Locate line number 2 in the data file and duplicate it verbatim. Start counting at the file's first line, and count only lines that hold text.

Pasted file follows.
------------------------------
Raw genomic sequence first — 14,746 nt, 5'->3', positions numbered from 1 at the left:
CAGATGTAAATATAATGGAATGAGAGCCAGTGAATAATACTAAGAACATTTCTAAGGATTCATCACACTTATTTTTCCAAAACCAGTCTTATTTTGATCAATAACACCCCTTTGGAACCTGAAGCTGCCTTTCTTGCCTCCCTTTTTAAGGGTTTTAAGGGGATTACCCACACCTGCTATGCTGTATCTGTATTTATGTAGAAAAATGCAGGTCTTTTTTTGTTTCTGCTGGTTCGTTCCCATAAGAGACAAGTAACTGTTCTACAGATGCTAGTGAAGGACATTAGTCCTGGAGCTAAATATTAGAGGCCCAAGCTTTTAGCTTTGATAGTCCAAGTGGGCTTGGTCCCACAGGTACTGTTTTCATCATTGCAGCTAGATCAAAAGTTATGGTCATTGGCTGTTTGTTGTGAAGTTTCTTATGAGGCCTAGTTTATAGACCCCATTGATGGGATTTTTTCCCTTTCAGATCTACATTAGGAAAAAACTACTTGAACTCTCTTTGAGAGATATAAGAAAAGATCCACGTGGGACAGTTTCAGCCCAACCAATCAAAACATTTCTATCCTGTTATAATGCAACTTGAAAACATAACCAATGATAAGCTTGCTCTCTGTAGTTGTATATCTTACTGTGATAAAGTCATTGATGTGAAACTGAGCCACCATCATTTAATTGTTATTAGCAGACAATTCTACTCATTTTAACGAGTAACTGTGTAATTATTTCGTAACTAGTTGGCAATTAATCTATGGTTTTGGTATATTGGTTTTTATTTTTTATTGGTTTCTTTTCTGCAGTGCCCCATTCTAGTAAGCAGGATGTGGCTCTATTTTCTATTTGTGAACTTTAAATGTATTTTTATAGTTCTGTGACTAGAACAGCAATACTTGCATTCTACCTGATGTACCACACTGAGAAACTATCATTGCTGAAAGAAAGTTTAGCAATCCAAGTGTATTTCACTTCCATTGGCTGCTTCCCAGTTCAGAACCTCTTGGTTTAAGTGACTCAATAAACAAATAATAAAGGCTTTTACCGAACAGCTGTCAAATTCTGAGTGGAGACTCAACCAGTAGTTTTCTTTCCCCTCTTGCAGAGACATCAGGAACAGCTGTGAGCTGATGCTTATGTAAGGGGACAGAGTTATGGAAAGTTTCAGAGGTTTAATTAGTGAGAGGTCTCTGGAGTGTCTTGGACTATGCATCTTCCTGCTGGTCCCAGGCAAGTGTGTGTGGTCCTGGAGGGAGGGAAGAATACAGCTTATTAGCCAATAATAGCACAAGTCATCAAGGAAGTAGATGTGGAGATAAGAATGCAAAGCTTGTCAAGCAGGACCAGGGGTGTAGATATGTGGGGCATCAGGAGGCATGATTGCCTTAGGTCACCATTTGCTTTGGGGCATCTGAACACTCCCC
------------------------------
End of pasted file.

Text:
CAGATGTAAATATAATGGAATGAGAGCCAGTGAATAATACTAAGAACATTTCTAAGGATTCATCACACTTATTTTTCCAAAACCAGTCTTATTTTGATCAATAACACCCCTTTGGAACCTGAAGCTGCCTTTCTTGCCTCCCTTTTTAAGGGTTTTAAGGGGATTACCCACACCTGCTATGCTGTATCTGTATTTATGTAGAAAAATGCAGGTCTTTTTTTGTTTCTGCTGGTTCGTTCCCATAAGAGACAAGTAACTGTTCTACAGATGCTAGTGAAGGACATTAGTCCTGGAGCTAAATATTAGAGGCCCAAGCTTTTAGCTTTGATAGTCCAAGTGGGCTTGGTCCCACAGGTACTGTTTTCATCATTGCAGCTAGATCAAAAGTTATGGTCATTGGCTGTTTGTTGTGAAGTTTCTTATGAGGCCTAGTTTATAGACCCCATTGATGGGATTTTTTCCCTTTCAGATCTACATTAGGAAAAAACTACTTGAACTCTCTTTGAGAGATATAAGAAAAGATCCACGTGGGACAGTTTCAGCCCAACCAATCAAAACATTTCTATCCTGTTATAATGCAACTTGAAAACATAACCAATGATAAGCTTGCTCTCTGTAGTTGTATATCTTACTGTGATAAAGTCATTGATGTGAAACTGAGCCACCATCATTTAATTGTTATTAGCAGACAATTCTACTCATTTTAACGAGTAACTGTGTAATTATTTCGTAACTAGTTGGCAATTAATCTATGGTTTTGGTATATTGGTTTTTATTTTTTATTGGTTTCTTTTCTGCAGTGCCCCATTCTAGTAAGCAGGATGTGGCTCTATTTTCTATTTGTGAACTTTAAATGTATTTTTATAGTTCTGTGACTAGAACAGCAATACTTGCATTCTACCTGATGTACCACACTGAGAAACTATCATTGCTGAAAGAAAGTTTAGCAATCCAAGTGTATTTCACTTCCATTGGCTGCTTCCCAGTTCAGAACCTCTTGGTTTAAGTGACTCAATAAACAAATAATAAAGGCTTTTACCGAACAGCTGTCAAATTCTGAGTGGAGACTCAACCAGTAGTTTTCTTTCCCCTCTTGCAGAGACATCAGGAACAGCTGTGAGCTGATGCTTATGTAAGGGGACAGAGTTATGGAAAGTTTCAGAGGTTTAATTAGTGAGAGGTCTCTGGAGTGTCTTGGACTATGCATCTTCCTGCTGGTCCCAGGCAAGTGTGTGTGGTCCTGGAGGGAGGGAAGAATACAGCTTATTAGCCAATAATAGCACAAGTCATCAAGGAAGTAGATGTGGAGATAAGAATGCAAAGCTTGTCAAGCAGGACCAGGGGTGTAGATATGTGGGGCATCAGGAGGCATGATTGCCTTAGGTCACCATTTGCTTTGGGGCATCTGAACACTCCCC